checking the time of the remote system, checking to see if the task is
completed, reissuing the task. Hunters should look to see if a process was
created, when it was created and compare that to the hours of operation of that
organization or the working hours of the person that normally uses that endpoint
and other clusters of indicators like registry keys, passwords that were used,
event logs, file systems, etc. Take, for example, the sticky keys attack. In
the Windows registry, there is a key called image file execution options with
spaces between all the words, that Microsoft left in place so that users can
add debugging capabilities to binaries. An attacker can modify this registry
key, via RDP access to the system, with the reg.exe
command line utility. The attacker creates a subkey for one of the two
accessibility tools, hc.exe or utilman.exe, and points the debugger
value to cmd.exe. Even if all the
passwords in the organization’s infrastructure are changed, and the attacker
can still access the infrastructure, all they must do is RDP to that system,
and when the login screen shows up, instead of inputting credentials, they just
hit the shift key five times, and get a system level command prompt. Attackers
use command line tools to do anything on a system. Once in, they can create
users, change passwords, dump passwords, and anything else. The only way to
detect this is to monitor for process creation and see that cmd.exe is being launched in places that
it shouldn’t be, perhaps at times or on systems that should show no use, or on
systems on which users should not be launching cmd.exe. Another suggestion I would make is to make use of shimcache and amcache. This allows systems administrators to see what has been run
on a system and when and for how long. This can be started by running it
through Python directly or by making a Windows EXE from the Python script,
provided on its GitHub Page,

ShimCache data should be collected and analyzed from all Windows endpoints in
an organization, both clients and servers. Servers are particularly important,
because they are “usually the number one initial entry point for breaches,
especially internet-facing servers, or other servers and DMZs,” says David
Sharpe, in his DerbyCon 2015 talk (Sharpe, 2015). Amcache replaced Shimcache,
starting with Windows Server 2012 and Windows 8, and provides the same function
as Shimcache, but has more useful fields for hunting, such as an SHA1 hash of
the file, as well as more useful timestamp fields. Data from these caches
should be stacked and analyzed for sequences of recon activity, net commands,
pings, archivers, like RAR, being ran, and EXEs running out of abnormal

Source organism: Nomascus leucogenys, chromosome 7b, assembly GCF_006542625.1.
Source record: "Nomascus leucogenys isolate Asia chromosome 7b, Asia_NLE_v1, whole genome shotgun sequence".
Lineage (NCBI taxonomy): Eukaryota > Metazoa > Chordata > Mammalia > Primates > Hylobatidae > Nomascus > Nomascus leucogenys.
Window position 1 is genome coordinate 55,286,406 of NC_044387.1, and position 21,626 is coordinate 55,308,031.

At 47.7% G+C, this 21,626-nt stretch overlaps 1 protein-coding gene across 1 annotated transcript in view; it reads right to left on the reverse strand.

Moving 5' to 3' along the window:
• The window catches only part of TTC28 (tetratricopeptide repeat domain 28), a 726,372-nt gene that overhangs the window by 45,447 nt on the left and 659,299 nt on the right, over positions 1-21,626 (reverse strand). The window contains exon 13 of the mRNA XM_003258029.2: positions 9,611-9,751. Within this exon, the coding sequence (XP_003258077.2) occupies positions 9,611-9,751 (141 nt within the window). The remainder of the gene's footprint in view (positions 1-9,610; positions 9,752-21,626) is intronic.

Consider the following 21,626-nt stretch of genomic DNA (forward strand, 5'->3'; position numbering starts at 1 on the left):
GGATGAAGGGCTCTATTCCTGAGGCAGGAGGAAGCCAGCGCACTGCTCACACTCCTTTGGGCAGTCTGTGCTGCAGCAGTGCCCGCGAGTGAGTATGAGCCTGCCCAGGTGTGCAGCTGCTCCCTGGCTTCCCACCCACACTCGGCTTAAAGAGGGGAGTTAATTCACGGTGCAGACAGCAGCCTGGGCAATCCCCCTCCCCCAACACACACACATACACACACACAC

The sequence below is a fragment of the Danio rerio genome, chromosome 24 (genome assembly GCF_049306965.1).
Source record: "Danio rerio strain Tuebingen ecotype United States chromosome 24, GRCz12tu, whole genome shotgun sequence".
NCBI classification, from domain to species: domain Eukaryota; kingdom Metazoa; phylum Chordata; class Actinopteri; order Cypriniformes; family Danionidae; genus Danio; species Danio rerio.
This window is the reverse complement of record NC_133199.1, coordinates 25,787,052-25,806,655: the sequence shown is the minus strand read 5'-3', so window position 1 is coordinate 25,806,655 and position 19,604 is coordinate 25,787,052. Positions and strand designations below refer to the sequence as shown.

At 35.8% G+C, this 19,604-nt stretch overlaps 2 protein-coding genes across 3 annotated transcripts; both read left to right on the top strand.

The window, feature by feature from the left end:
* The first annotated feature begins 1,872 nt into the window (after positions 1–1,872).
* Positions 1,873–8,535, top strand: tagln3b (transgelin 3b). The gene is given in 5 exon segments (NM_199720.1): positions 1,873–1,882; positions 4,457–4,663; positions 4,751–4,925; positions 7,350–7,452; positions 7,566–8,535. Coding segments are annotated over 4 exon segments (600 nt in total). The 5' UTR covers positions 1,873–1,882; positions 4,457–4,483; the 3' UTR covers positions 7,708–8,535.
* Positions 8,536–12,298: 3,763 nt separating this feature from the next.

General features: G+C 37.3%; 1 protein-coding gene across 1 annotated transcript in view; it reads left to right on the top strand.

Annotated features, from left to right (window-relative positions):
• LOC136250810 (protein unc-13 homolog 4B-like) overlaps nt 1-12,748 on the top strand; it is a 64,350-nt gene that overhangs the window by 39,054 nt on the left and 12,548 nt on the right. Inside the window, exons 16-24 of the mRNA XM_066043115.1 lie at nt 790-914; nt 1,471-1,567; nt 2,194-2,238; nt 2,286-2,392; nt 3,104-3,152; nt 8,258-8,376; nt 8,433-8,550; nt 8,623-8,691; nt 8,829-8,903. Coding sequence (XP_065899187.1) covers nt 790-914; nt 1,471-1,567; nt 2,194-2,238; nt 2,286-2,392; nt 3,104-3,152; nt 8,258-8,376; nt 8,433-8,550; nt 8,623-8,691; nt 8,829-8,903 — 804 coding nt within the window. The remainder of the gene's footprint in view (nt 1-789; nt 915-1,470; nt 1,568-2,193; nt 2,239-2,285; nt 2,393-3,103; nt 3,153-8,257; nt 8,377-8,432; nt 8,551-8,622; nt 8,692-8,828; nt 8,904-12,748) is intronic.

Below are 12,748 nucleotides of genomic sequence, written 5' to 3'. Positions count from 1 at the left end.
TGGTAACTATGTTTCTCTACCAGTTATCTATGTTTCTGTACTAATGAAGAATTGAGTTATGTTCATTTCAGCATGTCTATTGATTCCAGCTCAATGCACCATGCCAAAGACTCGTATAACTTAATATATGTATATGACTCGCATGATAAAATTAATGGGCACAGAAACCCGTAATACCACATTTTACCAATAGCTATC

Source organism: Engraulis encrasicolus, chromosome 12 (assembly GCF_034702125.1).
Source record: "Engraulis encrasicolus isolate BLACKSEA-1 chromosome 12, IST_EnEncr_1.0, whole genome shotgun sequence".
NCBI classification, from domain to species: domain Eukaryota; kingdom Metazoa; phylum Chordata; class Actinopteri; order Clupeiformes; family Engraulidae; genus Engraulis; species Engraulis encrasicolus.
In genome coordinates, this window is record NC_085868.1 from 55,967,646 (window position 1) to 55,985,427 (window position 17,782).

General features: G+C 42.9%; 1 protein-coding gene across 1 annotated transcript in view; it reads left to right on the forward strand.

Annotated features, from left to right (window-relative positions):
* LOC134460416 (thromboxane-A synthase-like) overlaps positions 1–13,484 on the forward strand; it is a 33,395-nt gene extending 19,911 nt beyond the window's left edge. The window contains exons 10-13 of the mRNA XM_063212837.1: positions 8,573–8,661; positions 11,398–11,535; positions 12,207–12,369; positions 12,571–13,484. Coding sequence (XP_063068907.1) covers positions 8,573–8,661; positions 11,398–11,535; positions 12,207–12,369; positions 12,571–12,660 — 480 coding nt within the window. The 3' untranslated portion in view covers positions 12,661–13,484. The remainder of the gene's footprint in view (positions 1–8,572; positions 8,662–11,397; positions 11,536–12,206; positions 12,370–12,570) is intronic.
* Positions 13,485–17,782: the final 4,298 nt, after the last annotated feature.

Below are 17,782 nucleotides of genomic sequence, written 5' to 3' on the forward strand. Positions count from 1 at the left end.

locations on the disk. An example would be if an Amcache timeline were created,
and EXEs were found, being run from the C:users location, this would be an
abnormal location for EXEs to be run, as this does not normally occur.

I would also recommend mining
server antivirus logs, because they are a consistent, high yield data source to
hunt for intrusions, which is especially true for internet-facing assets.

According to Sharpe, about 20% of all targeted intrusions have AV fire
somewhere along the timeline (2015). If an intrusion attempt has progressed far
enough along to where an AV product triggers, then that is helpful. At best, there
will be a blocked intrusion, but there will still be an exploitable hole that
needs to be addressed. The worst case scenario is that the intrusion is far
along and AV picked up one tool in a long series of events that need to be
addressed. Things to look for include web shells, AV detections while the file
is under webroot or C:windows, any kind of backdoors and malware street names
identified by intelligence sources and experience. This should be supplemented
by custom host intrusion prevention systems detection, with HIPS rules
targeting how malware tools work. Look for credential dumpers, like WCE,
pwdump, gsecdump, fgdump, or Mimikatz.

Netstat data should be mined
to find rogue listeners across all endpoints, especially servers on the network
edges. The command netstat -nabo to
pull the data and mine it. An example of an indicator of compromise could be if
one TCP port has bound to it multiple process names and paths on a single
system. This would be impossible on a normally-running system. In this case,
intruder activity could be interleaved with legitimate SQL server activity.

Netstat data output should be stacked for all internet-accessible servers by
listening port, and see how many ports show up just once. This data should also
be stacked by the full path to the process’ binary, and see how many paths show
up just once. Additionally, all output should be preserved as a baseline, and
all new listeners that appear over time, especially those across
internet-facing systems, should be tracked (Sharpe, 2015).

There are many companies that
offer proactive hunting services for fees, but I would recommend that an
organization also have in-house hunters that are proactively seeking out
cyberattacks. Outside consultation should be utilized in order to improve
in-house hunting. In striving to be an organization with competent
cybersecurity measures in place, the organization should collect very large
amounts of data from across the enterprise and at all endpoints. All the
suggestions I have made in this paper have involved compiling large amounts of
data sets to find abnormalities in the operations of the organization. It is
only with these data sets that we can analyze the data and find indicators of












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Ashford, W. (2016, March). Hunters: a
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2015 01 Lateral Movement Harlan Carvey. Retrieved December 15, 2017, from

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PARADIGM. Retrieved December 15, 2017, from

Rackspace. (2017). ENTERPRISE SECURITY
TODAY – WHY SPEED MATTERS. Retrieved December 15, 2017, from

Sharpe, D. (2015, September 28). Fix Me19
Intrusion Hunting for the Masses A Practical Guide David Sharpe. Retrieved